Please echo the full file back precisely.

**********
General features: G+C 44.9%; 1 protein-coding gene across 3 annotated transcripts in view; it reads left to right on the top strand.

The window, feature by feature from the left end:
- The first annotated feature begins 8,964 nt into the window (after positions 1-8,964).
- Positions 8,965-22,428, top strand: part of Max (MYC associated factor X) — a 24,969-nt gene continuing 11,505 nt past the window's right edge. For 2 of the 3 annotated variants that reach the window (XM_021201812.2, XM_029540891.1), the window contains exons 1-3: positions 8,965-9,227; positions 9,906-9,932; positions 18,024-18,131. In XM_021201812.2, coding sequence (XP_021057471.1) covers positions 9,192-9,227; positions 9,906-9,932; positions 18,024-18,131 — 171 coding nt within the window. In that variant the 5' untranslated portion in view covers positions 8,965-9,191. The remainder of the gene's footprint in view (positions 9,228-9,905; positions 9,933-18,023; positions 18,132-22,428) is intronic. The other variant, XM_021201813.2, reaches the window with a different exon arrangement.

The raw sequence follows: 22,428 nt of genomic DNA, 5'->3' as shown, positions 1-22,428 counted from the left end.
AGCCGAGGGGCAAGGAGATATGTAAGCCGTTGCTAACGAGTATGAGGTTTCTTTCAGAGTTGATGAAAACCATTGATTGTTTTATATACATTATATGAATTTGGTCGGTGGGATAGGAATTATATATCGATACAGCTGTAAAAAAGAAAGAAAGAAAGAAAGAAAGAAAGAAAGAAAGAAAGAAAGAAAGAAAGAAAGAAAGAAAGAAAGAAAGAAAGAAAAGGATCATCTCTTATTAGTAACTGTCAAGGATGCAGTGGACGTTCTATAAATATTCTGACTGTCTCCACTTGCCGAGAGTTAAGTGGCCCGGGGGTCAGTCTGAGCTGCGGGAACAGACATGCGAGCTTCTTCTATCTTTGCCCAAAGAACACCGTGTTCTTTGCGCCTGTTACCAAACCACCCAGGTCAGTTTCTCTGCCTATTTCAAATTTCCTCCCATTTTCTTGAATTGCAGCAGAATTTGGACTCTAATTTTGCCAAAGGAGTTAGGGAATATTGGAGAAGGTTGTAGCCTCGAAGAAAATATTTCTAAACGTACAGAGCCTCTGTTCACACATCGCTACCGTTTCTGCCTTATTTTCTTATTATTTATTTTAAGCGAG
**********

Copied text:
General features: G+C 44.9%; 1 protein-coding gene across 3 annotated transcripts in view; it reads left to right on the top strand.

The window, feature by feature from the left end:
- The first annotated feature begins 8,964 nt into the window (after positions 1-8,964).
- Positions 8,965-22,428, top strand: part of Max (MYC associated factor X) — a 24,969-nt gene continuing 11,505 nt past the window's right edge. For 2 of the 3 annotated variants that reach the window (XM_021201812.2, XM_029540891.1), the window contains exons 1-3: positions 8,965-9,227; positions 9,906-9,932; positions 18,024-18,131. In XM_021201812.2, coding sequence (XP_021057471.1) covers positions 9,192-9,227; positions 9,906-9,932; positions 18,024-18,131 — 171 coding nt within the window. In that variant the 5' untranslated portion in view covers positions 8,965-9,191. The remainder of the gene's footprint in view (positions 9,228-9,905; positions 9,933-18,023; positions 18,132-22,428) is intronic. The other variant, XM_021201813.2, reaches the window with a different exon arrangement.

The raw sequence follows: 22,428 nt of genomic DNA, 5'->3' as shown, positions 1-22,428 counted from the left end.
AGCCGAGGGGCAAGGAGATATGTAAGCCGTTGCTAACGAGTATGAGGTTTCTTTCAGAGTTGATGAAAACCATTGATTGTTTTATATACATTATATGAATTTGGTCGGTGGGATAGGAATTATATATCGATACAGCTGTAAAAAAGAAAGAAAGAAAGAAAGAAAGAAAGAAAGAAAGAAAGAAAGAAAGAAAGAAAGAAAGAAAGAAAGAAAGAAAGAAAAGGATCATCTCTTATTAGTAACTGTCAAGGATGCAGTGGACGTTCTATAAATATTCTGACTGTCTCCACTTGCCGAGAGTTAAGTGGCCCGGGGGTCAGTCTGAGCTGCGGGAACAGACATGCGAGCTTCTTCTATCTTTGCCCAAAGAACACCGTGTTCTTTGCGCCTGTTACCAAACCACCCAGGTCAGTTTCTCTGCCTATTTCAAATTTCCTCCCATTTTCTTGAATTGCAGCAGAATTTGGACTCTAATTTTGCCAAAGGAGTTAGGGAATATTGGAGAAGGTTGTAGCCTCGAAGAAAATATTTCTAAACGTACAGAGCCTCTGTTCACACATCGCTACCGTTTCTGCCTTATTTTCTTATTATTTATTTTAAGCGAG